Benefit 3: redefine best practices

If we accept that this diverse group of people conserving a vast expanse of cultural heritage exists within complex, intertwining systems, we gain the freedom to admit that best practices are situational rather than universal. With this change we become more inclusive of the ways heritage is preserved.

2 responses to “Benefit 3: redefine best practices”

  1. How do you see “best practices” supporting or getting in the way of the work you are trying to achieve?

  2. Emily Cloutier says:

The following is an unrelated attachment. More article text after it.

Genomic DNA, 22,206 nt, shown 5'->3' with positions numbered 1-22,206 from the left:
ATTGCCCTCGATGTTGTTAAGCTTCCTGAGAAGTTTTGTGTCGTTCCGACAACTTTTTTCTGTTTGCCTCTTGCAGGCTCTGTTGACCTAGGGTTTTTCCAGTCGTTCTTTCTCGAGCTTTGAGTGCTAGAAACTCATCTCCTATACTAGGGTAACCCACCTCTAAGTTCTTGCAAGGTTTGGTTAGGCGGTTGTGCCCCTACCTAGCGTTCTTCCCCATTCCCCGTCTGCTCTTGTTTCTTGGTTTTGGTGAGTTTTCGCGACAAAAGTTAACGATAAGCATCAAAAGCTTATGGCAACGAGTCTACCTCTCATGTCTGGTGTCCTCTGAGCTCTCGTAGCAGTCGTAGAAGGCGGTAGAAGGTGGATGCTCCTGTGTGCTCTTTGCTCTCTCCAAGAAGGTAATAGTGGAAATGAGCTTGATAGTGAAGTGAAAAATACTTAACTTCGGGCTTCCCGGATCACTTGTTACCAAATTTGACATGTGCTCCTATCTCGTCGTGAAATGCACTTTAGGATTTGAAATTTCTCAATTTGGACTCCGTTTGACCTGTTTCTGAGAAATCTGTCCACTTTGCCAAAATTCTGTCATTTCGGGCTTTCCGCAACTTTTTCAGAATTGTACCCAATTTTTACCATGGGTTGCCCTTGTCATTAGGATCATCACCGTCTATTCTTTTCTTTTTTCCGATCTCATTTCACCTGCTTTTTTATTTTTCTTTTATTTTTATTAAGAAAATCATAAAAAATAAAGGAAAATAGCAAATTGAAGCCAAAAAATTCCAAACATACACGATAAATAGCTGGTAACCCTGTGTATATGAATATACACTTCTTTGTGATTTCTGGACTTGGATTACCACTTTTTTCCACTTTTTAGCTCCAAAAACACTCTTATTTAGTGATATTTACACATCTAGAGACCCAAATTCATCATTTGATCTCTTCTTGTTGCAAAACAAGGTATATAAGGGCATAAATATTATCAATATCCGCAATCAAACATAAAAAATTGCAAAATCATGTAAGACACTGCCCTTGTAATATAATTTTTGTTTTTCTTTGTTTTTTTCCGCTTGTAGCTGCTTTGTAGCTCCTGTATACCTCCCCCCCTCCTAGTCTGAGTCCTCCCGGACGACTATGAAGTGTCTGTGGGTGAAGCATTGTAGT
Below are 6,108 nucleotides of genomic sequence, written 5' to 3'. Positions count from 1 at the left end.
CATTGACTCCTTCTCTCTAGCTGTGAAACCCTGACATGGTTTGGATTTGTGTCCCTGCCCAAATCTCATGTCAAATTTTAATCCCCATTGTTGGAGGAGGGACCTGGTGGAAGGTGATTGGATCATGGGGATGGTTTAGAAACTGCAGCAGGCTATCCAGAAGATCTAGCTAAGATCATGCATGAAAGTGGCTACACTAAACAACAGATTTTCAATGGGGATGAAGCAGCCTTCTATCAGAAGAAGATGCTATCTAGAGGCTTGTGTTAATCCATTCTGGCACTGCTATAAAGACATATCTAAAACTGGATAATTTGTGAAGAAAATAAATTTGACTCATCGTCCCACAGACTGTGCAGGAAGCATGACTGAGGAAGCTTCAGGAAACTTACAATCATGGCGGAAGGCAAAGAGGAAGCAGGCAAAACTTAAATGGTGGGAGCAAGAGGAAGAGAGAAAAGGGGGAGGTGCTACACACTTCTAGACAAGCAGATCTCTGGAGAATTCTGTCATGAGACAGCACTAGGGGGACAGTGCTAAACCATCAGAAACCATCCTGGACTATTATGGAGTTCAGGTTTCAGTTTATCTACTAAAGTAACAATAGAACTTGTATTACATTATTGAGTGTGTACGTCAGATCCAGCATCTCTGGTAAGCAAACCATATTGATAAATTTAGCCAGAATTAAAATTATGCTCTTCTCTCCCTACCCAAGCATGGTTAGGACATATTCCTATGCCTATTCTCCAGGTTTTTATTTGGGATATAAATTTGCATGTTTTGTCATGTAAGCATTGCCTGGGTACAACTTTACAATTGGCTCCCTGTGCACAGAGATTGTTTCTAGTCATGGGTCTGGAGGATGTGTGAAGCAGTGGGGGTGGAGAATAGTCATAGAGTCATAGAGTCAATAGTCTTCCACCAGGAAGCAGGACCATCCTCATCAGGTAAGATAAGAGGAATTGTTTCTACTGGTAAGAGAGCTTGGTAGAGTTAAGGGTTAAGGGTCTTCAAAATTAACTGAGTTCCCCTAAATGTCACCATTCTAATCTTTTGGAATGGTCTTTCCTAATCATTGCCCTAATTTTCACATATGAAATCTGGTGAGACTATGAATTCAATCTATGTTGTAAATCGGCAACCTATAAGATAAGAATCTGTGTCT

This is both inspiring and challenging. Best practice has meant recommending solutions that I know are unaffordable but it can also be a useful starting point. If you understand why it is considered best practice, you can start to pick and choose if it is really best in this situation. I love the idea of including the environmental and societal impact into our “best practice” decision making. Conservation doesn’t have to be a zero-sum game (ex. giving access to an object doesn’t have to be thought of as taking away from its preservation).

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